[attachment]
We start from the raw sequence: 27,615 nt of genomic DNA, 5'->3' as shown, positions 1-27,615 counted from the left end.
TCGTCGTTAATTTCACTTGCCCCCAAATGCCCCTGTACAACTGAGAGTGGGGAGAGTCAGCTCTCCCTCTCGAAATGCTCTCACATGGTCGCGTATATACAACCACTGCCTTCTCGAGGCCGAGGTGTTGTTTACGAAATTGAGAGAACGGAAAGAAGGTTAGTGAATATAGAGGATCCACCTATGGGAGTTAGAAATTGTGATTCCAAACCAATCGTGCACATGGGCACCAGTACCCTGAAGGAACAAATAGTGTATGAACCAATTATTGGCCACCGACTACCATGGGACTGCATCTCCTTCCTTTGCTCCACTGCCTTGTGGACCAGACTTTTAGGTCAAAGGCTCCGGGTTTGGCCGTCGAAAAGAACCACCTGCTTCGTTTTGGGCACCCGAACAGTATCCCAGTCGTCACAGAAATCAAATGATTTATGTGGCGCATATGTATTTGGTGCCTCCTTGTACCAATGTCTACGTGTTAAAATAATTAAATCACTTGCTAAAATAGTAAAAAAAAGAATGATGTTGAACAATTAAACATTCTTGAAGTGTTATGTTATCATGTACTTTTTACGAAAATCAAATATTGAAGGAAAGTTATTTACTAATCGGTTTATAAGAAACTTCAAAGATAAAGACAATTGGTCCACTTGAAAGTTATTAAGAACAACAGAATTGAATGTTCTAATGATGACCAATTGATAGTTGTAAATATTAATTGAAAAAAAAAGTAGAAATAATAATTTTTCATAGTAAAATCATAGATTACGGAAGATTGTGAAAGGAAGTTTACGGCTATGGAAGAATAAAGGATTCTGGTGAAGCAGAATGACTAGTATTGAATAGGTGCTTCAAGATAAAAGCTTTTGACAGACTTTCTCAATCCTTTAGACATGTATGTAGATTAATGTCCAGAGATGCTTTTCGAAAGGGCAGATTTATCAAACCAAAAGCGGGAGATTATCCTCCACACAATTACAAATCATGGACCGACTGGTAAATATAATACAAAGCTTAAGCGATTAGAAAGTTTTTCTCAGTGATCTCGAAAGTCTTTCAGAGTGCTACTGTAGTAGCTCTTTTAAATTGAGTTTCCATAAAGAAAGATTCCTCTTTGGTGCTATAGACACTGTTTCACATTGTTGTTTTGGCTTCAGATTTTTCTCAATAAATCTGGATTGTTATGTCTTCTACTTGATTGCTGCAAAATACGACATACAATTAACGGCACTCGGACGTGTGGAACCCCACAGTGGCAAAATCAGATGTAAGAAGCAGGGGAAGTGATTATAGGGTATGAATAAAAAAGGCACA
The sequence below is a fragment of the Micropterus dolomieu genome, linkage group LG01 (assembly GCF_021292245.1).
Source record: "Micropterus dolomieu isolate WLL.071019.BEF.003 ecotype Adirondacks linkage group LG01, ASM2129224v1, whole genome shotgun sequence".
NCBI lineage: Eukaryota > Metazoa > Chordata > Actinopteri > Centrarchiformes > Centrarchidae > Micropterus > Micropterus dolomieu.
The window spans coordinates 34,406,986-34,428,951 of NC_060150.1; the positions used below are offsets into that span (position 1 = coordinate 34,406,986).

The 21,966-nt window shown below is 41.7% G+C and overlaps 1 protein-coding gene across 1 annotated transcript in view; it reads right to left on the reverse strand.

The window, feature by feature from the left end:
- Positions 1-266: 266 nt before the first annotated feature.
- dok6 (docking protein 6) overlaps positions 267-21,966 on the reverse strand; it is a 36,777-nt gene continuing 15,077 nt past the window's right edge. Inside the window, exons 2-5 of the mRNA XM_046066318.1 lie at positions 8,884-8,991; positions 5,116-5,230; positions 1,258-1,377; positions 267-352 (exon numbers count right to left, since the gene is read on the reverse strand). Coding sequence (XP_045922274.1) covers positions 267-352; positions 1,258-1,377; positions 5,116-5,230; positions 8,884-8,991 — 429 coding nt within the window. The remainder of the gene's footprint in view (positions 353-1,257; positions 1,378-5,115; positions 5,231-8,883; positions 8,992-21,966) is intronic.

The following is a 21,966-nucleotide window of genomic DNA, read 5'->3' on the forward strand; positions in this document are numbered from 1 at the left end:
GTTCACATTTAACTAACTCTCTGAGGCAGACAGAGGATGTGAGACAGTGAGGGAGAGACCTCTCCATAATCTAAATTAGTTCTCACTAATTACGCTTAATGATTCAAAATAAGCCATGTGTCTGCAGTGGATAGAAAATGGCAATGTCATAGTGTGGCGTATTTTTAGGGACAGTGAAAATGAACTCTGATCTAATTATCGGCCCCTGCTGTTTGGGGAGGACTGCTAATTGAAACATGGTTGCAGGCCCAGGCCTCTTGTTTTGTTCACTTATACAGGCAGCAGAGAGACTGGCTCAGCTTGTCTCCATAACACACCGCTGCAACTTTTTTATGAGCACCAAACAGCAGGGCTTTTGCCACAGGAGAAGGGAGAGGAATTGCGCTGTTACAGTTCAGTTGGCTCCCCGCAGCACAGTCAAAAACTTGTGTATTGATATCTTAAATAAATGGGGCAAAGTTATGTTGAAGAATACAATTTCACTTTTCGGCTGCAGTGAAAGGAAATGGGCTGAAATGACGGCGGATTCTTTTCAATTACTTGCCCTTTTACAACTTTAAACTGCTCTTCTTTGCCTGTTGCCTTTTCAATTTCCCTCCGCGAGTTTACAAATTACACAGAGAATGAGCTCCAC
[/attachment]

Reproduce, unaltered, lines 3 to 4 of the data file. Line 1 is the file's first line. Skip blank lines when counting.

The sequence below is a fragment of the Micropterus dolomieu genome, linkage group LG01 (assembly GCF_021292245.1).
Source record: "Micropterus dolomieu isolate WLL.071019.BEF.003 ecotype Adirondacks linkage group LG01, ASM2129224v1, whole genome shotgun sequence".